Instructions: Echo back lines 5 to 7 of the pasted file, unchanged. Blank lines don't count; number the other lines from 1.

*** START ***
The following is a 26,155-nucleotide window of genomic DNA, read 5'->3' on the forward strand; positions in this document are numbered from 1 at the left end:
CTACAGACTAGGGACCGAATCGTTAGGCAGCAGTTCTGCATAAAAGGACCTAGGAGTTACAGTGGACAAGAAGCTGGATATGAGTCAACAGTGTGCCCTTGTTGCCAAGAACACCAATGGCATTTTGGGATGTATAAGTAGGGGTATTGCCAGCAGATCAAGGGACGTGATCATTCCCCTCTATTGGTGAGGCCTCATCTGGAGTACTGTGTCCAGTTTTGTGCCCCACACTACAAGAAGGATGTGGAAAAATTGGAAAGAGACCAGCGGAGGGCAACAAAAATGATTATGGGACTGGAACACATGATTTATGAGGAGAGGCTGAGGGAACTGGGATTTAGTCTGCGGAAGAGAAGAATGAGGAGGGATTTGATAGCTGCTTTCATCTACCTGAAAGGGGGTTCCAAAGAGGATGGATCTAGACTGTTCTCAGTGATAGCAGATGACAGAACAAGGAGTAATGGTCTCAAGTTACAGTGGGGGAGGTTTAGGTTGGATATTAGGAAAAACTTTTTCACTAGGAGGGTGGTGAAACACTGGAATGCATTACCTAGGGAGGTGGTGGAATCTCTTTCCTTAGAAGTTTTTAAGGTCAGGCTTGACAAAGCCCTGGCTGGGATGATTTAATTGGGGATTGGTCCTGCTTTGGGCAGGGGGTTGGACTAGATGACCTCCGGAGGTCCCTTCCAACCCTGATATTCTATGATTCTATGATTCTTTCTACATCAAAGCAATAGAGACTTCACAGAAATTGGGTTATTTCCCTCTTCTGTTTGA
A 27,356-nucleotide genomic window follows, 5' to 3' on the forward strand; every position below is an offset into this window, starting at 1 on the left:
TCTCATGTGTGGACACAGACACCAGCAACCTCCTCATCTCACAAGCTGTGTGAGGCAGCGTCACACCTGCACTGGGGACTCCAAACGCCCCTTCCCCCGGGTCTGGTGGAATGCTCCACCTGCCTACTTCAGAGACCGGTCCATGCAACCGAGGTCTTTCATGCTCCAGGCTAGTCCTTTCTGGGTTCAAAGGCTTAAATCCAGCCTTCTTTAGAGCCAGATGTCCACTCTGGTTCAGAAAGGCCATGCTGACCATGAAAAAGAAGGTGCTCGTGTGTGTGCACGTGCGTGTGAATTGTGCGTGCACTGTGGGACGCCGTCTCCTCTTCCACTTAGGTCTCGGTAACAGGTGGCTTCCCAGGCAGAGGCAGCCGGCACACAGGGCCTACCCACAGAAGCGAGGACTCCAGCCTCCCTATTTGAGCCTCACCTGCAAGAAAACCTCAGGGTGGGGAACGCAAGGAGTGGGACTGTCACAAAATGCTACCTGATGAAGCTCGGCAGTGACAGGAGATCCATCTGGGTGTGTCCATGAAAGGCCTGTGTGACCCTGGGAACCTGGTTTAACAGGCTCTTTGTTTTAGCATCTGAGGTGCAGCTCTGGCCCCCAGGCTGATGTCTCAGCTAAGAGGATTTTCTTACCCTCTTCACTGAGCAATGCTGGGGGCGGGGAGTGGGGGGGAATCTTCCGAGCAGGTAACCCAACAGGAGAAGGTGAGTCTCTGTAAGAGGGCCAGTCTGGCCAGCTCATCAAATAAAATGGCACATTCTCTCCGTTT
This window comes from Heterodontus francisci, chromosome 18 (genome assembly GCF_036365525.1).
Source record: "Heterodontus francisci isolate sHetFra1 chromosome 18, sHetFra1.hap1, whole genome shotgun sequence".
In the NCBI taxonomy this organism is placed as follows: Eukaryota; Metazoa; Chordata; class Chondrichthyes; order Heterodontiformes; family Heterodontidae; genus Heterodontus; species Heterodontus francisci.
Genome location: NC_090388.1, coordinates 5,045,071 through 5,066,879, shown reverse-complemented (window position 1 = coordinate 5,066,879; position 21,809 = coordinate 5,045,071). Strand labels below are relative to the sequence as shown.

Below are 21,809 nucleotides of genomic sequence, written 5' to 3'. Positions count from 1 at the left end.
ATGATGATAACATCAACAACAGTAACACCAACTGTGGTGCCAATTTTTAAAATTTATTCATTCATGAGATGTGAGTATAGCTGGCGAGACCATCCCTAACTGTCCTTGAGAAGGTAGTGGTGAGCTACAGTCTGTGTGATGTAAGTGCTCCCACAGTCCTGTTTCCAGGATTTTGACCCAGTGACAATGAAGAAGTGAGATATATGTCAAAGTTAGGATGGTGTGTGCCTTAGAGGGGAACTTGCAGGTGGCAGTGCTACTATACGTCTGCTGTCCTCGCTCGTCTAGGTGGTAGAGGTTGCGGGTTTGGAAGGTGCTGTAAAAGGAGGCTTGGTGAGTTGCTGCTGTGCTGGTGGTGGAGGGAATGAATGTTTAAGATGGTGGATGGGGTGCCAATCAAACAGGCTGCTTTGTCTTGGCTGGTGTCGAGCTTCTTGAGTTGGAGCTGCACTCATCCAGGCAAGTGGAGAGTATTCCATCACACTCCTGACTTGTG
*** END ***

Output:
This window comes from Heterodontus francisci, chromosome 18 (genome assembly GCF_036365525.1).
Source record: "Heterodontus francisci isolate sHetFra1 chromosome 18, sHetFra1.hap1, whole genome shotgun sequence".
In the NCBI taxonomy this organism is placed as follows: Eukaryota; Metazoa; Chordata; class Chondrichthyes; order Heterodontiformes; family Heterodontidae; genus Heterodontus; species Heterodontus francisci.